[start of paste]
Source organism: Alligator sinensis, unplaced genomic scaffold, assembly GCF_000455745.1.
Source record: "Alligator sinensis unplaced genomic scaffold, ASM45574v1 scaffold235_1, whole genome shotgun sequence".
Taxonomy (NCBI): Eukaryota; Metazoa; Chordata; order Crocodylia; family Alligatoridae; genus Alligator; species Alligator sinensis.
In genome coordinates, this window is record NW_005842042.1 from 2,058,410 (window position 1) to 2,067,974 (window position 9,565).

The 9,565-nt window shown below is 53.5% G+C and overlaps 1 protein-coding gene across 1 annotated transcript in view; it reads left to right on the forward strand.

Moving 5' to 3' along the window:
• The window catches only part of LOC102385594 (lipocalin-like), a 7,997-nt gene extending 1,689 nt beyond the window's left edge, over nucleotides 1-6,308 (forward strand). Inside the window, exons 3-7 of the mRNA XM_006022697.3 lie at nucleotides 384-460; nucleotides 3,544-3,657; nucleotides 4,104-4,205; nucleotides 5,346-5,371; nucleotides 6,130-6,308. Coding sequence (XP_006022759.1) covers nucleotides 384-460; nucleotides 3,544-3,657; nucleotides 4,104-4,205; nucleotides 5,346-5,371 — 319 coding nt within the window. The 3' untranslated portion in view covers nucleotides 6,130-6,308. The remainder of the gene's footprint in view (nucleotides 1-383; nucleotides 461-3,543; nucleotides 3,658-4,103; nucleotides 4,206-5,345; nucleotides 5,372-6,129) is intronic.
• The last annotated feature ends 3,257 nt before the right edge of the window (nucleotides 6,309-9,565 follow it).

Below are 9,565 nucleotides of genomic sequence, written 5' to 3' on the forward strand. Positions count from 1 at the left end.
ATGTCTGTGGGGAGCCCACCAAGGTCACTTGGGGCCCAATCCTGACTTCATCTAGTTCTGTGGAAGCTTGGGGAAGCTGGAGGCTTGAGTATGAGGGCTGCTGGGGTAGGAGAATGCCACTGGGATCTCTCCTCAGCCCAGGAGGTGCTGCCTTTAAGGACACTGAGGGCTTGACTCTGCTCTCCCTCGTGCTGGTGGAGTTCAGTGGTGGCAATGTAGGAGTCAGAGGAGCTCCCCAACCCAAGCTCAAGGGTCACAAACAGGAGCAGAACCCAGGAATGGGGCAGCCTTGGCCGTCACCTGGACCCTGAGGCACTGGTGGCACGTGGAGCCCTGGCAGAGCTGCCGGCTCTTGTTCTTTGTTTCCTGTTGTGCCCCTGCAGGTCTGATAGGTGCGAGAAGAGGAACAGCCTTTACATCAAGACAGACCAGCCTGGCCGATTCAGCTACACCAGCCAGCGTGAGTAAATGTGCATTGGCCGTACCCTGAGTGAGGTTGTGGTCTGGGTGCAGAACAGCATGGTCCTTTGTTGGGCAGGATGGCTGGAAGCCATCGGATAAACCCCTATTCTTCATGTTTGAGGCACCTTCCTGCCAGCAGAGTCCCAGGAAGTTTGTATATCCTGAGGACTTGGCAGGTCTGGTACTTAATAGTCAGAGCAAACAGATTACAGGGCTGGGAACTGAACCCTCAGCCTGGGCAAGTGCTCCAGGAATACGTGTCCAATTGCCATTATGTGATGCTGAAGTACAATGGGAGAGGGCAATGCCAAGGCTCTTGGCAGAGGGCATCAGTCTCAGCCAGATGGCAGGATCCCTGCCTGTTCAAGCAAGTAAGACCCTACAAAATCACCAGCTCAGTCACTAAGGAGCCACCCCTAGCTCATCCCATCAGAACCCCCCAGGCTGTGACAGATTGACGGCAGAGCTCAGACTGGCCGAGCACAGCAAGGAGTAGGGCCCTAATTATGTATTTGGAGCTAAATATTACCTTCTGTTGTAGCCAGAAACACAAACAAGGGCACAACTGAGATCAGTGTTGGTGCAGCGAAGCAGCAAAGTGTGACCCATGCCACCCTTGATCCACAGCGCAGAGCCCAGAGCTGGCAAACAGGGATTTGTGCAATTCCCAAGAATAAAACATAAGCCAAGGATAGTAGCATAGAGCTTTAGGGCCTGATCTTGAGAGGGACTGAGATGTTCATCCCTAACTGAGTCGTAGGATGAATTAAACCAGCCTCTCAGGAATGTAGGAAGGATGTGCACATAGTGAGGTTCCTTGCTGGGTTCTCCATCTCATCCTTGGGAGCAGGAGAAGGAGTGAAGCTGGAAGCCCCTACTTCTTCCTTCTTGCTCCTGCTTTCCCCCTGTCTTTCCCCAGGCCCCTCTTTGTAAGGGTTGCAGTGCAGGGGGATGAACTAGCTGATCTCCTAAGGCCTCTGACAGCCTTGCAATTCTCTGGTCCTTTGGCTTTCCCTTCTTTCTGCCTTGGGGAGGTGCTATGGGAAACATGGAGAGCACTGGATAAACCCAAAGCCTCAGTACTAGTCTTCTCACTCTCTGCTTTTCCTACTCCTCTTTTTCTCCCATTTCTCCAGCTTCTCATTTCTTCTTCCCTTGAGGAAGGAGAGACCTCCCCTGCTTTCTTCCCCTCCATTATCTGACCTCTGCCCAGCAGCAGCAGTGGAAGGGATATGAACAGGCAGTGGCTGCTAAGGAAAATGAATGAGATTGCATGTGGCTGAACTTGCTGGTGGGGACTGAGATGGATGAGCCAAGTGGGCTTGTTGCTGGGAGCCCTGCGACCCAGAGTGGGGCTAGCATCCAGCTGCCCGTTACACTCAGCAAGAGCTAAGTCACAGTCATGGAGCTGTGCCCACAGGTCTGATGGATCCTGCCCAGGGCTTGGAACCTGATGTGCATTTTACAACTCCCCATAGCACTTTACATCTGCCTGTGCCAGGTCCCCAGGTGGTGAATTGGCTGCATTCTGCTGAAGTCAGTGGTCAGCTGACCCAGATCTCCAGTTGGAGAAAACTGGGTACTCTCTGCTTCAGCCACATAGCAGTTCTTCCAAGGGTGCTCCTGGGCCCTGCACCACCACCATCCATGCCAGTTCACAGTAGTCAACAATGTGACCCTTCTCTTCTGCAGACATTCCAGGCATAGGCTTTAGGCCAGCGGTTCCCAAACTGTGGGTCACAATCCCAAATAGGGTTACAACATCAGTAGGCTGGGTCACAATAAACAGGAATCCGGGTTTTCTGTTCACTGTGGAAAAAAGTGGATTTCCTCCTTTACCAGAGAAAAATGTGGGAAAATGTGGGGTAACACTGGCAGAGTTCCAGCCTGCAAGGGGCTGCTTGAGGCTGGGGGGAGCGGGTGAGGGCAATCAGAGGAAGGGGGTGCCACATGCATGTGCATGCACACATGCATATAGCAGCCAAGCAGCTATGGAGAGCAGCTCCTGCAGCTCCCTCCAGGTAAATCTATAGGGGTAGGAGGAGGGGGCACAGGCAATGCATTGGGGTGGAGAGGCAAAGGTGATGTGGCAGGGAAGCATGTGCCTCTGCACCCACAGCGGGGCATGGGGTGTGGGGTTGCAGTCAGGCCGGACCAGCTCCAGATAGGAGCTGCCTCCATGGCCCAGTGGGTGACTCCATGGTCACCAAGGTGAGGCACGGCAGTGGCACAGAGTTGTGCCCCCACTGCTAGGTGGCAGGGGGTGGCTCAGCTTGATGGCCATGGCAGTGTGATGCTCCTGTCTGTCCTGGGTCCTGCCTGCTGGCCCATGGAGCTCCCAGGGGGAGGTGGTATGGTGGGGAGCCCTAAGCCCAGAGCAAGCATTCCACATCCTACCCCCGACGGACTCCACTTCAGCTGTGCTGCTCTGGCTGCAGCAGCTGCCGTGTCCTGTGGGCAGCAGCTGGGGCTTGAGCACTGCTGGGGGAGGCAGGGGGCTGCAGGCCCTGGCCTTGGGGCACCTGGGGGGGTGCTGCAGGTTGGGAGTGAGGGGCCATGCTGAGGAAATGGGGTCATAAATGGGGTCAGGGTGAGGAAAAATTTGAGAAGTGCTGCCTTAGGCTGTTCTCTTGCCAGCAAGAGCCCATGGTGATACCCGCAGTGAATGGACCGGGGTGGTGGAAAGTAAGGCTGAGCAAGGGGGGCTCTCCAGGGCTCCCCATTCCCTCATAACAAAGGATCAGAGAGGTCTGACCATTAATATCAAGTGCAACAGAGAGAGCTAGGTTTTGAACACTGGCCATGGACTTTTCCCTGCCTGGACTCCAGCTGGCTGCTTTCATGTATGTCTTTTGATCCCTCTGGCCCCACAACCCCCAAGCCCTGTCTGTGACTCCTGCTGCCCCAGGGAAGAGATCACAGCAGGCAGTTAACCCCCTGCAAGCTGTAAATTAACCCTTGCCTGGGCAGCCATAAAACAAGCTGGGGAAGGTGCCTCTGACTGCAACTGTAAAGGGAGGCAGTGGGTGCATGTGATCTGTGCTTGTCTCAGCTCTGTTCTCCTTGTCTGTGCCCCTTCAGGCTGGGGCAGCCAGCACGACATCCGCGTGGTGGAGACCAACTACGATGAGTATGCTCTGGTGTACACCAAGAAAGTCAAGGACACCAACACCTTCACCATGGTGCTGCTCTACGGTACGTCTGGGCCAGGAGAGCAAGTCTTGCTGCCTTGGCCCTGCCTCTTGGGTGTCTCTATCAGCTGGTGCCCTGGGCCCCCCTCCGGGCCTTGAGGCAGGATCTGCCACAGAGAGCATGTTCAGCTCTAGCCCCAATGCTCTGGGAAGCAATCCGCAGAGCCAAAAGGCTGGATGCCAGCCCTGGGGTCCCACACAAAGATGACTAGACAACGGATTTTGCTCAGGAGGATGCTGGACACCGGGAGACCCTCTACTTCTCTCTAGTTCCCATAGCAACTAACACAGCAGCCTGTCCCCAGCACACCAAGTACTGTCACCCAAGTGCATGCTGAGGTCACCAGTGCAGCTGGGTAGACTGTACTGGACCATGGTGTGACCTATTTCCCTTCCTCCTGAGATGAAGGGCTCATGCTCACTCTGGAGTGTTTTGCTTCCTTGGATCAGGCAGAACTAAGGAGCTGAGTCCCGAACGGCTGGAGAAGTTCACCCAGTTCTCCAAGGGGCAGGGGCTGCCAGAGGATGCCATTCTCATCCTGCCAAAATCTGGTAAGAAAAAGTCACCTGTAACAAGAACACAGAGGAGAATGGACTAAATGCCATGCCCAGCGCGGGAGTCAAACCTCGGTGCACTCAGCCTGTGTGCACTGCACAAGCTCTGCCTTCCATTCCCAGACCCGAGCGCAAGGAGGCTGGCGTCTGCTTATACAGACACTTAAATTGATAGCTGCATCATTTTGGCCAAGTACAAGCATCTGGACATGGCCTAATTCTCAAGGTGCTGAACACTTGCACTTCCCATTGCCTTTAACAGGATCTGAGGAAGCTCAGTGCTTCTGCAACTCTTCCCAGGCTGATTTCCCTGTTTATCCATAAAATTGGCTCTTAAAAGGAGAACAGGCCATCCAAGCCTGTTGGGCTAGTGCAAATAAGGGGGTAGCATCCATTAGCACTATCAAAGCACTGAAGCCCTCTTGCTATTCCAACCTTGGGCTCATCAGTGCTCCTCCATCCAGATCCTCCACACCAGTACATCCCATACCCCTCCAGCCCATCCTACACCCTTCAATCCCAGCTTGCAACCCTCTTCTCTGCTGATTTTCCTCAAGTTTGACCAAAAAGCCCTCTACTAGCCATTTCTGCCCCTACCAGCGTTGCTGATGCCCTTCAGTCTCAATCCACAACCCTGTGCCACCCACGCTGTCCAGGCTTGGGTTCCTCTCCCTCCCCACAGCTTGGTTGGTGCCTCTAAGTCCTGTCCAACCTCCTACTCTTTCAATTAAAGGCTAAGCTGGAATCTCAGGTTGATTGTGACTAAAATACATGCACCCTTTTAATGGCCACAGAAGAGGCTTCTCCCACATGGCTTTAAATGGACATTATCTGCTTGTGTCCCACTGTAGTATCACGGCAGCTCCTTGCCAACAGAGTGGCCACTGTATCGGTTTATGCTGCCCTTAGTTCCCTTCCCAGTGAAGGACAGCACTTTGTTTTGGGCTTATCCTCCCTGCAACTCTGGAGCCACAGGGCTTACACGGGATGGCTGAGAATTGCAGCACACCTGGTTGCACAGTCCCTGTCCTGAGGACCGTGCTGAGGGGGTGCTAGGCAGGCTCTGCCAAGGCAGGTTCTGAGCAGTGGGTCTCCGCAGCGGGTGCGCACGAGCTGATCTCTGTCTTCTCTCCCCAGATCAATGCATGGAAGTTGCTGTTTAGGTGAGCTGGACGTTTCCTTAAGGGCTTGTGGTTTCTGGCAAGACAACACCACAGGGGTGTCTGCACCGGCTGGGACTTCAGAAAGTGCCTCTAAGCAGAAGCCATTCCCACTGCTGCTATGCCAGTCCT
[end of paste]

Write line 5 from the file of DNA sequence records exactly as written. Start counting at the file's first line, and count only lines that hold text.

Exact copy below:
The 9,565-nt window shown below is 53.5% G+C and overlaps 1 protein-coding gene across 1 annotated transcript in view; it reads left to right on the forward strand.